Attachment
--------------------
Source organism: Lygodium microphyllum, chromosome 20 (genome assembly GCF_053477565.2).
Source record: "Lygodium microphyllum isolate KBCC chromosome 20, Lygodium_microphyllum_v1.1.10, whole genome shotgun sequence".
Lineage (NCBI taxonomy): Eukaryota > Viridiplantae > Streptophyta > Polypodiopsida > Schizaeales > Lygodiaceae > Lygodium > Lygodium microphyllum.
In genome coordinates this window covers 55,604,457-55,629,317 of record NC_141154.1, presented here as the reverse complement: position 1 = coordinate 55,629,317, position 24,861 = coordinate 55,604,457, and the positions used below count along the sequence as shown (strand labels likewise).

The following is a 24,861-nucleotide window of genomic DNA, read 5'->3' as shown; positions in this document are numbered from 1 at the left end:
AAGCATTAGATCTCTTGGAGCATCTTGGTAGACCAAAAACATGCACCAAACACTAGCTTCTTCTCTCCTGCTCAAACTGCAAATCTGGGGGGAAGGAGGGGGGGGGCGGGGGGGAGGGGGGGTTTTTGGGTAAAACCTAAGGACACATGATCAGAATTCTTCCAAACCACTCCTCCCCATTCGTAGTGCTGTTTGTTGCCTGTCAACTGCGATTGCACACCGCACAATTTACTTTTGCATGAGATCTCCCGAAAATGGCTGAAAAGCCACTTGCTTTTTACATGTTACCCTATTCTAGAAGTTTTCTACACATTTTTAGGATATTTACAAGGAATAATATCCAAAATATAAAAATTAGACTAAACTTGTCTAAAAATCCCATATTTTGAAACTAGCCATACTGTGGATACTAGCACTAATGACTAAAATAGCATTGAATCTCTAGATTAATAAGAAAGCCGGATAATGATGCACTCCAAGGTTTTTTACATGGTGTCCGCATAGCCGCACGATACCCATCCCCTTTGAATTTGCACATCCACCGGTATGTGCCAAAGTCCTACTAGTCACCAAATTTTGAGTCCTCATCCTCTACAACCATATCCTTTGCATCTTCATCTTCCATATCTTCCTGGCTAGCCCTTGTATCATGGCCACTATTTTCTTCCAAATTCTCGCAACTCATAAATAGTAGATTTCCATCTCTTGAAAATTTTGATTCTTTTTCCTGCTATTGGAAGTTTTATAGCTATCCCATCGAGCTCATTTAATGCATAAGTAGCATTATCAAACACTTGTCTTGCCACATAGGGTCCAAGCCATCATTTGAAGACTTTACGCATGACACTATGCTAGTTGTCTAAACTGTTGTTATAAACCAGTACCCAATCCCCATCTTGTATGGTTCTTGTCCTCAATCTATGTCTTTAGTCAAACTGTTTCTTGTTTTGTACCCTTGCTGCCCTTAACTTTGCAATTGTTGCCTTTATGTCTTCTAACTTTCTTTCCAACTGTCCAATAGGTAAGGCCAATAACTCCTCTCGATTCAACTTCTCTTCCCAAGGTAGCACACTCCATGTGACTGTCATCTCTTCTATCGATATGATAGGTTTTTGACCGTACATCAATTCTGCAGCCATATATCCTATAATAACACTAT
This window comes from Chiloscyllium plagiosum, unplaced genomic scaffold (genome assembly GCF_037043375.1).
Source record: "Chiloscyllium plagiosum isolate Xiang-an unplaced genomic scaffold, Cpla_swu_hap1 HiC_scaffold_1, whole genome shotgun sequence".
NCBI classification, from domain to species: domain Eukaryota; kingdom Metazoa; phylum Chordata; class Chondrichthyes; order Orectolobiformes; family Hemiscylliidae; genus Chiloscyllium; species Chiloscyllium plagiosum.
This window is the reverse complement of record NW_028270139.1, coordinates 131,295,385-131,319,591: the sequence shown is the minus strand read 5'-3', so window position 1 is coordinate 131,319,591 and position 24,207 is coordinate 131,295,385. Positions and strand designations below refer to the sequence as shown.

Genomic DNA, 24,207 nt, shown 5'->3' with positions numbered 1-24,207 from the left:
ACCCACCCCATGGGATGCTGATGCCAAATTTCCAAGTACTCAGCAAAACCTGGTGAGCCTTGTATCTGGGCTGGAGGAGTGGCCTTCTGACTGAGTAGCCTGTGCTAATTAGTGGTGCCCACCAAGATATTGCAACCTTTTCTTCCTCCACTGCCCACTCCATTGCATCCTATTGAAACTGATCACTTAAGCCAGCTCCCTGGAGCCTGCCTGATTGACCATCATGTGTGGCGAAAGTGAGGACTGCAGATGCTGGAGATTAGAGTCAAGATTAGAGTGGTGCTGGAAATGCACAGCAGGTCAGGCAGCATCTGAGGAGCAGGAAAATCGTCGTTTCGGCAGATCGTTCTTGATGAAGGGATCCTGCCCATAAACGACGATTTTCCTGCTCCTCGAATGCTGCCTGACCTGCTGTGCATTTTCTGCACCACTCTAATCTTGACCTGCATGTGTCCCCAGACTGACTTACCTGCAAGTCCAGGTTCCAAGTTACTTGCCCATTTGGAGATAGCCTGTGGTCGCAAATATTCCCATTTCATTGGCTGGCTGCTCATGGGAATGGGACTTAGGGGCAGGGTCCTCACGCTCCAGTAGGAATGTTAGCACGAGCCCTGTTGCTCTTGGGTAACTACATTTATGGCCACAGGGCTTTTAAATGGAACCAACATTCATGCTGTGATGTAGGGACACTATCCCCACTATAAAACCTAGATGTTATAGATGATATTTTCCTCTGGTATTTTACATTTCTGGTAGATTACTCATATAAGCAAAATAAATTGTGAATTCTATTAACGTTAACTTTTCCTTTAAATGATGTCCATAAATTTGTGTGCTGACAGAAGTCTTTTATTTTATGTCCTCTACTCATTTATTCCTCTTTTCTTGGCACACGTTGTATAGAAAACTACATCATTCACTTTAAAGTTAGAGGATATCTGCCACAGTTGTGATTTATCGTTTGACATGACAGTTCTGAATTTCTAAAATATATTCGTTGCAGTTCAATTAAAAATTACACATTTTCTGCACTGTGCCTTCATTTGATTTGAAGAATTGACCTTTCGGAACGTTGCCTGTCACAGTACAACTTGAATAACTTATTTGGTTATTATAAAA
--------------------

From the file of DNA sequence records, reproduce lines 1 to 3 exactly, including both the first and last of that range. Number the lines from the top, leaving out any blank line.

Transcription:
Source organism: Lygodium microphyllum, chromosome 20 (genome assembly GCF_053477565.2).
Source record: "Lygodium microphyllum isolate KBCC chromosome 20, Lygodium_microphyllum_v1.1.10, whole genome shotgun sequence".
Lineage (NCBI taxonomy): Eukaryota > Viridiplantae > Streptophyta > Polypodiopsida > Schizaeales > Lygodiaceae > Lygodium > Lygodium microphyllum.